Costa Concordia Disaster Continues to Threaten Carnival Corp. with Lawsuits
Up to 1,000 Giglio Island businesses and hundreds of passengers that were aboard the capsized Costa Concordia cruise ship back in January are pushing forward with U.S. lawsuits against Miami-based Carnival Corporation, seeking millions in damages and compensation. However, certain legal implications may force them to take their suits over to Italy.
The lawsuits filed in both federal and state courts claim that Carnival is the corporate parent of the Costa brand, which operated the vessel, and is ultimately responsible for any safety violations, negligence or recklessness that may have led to the accident that claimed over 30 lives, according to the Washington Post.
Local businesses on Giglio Island, where the luxury liner ran aground, primarily survive off of tourism. They are arguing that the disaster discouraged visitors, polluted environmentally sensitive local waters and depressed property values.
Carnival’s subsidiary, Costa Crociere, does operate out of Italy and the Concordia never sailed to a U.S. port. However, allegations note that all of Carnival’s brands report to its headquarters in Miami, Florida. Plaintiffs believe that the Concordia tragedy could have been prevented by insisting on better training of officers, safer operation and navigation of ships, and elimination of the recklessness by Carnival headquarters.
One lawsuit alone represents 155 passengers from 14 countries, including some U.S. citizens. All together, the lawsuits seek tens of millions of dollars in damages from Carnival.
Carnival’s court filings maintain that the Costa line is a separate corporate unit and that any lawsuits should be filed in Italy. Lawyers for Carnival say the company does not own the Concordia and does not manage Costa’s day-to-day activities.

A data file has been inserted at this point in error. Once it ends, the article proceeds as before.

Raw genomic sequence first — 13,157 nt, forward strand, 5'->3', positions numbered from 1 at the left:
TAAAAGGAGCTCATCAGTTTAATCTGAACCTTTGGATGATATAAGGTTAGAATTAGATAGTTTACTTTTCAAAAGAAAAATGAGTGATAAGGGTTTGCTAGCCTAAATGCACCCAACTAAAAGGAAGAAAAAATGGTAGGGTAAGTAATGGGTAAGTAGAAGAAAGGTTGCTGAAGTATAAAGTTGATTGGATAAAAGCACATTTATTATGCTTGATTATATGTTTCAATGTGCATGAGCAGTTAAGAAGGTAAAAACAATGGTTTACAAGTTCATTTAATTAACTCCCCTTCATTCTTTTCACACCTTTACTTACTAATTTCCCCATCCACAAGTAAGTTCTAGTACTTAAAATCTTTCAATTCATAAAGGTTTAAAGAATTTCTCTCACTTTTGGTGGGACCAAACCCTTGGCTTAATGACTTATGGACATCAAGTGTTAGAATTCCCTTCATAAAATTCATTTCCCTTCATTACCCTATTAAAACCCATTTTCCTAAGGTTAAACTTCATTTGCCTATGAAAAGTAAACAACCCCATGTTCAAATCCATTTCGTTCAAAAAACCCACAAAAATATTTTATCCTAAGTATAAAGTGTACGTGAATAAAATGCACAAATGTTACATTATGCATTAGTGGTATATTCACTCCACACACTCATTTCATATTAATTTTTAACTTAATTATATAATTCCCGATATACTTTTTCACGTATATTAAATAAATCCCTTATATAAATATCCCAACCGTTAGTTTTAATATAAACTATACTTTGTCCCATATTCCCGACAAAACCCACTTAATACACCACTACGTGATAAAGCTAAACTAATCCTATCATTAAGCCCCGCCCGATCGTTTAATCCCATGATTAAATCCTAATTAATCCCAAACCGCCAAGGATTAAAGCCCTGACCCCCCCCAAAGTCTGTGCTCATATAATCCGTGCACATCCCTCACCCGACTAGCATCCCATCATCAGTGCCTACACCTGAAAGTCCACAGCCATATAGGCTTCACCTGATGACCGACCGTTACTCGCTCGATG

Law experts have stated that Italian courts generally take significantly longer than their U.S. counterparts to deal with similar lawsuits and that there is no process of bringing a class action in Italy, as the businesses involved are demanding. According to the Washington Post, Italy also does not allow attorneys to work on a contingency fee basis in which the lawyer’s fee comes out of any settlement or verdict; damages for pain and suffering and emotional distress are harder to collect.
On the opposite hand, Carnival insists that everything to do with the Concordia disaster and subsequent investigations is more readily available in Italy, including witnesses, documents and other evidence.
None of the lawsuits are currently close to going to trial. A U.S. District Judge will soon decide whether or not to dismiss the Giglio Island businesses lawsuit based on Carnival’s claim that it belongs in Italy. The passenger lawsuits still have to deal with one major obstacle. Tickets for the Concordia cruise include a forum clause, in which the passenger agrees by making the purchase that any legal action would be filed in Italy. Based on this, lawyers aiming for Carnival in the U.S. would need to convince a judge that Carnival and Costa are identical, and that enforcement of the clause is irrational or unjust.
Lastly, Italian newspaper Gazzetta del Sud reported that the expert panel's report on the wreck that was delivered this week to the case’s investigating magistrate. It is expected that the 1,000-page report, which includes seven DVDs, will be copied for other parties involved in the next hearing in the investigation into the wreck, which is slated to begin on Oct. 15.
Captain Francesco Schettino is currently being investigated on charges of manslaughter, abandoning ship, and failing to communicate with maritime authorities. The expert panel has been looking into elements of what caused the cruise ship carrying 4,229 people to crash on the island of Giglio.
The experts responded to some 50 points raised by the investigating judge, ranging from the ship's route to nautical charts, the design of the ship, and its movements before and after the crash. The experts have also listened to recordings of conversations on bridge of the Concordia the night of the crash.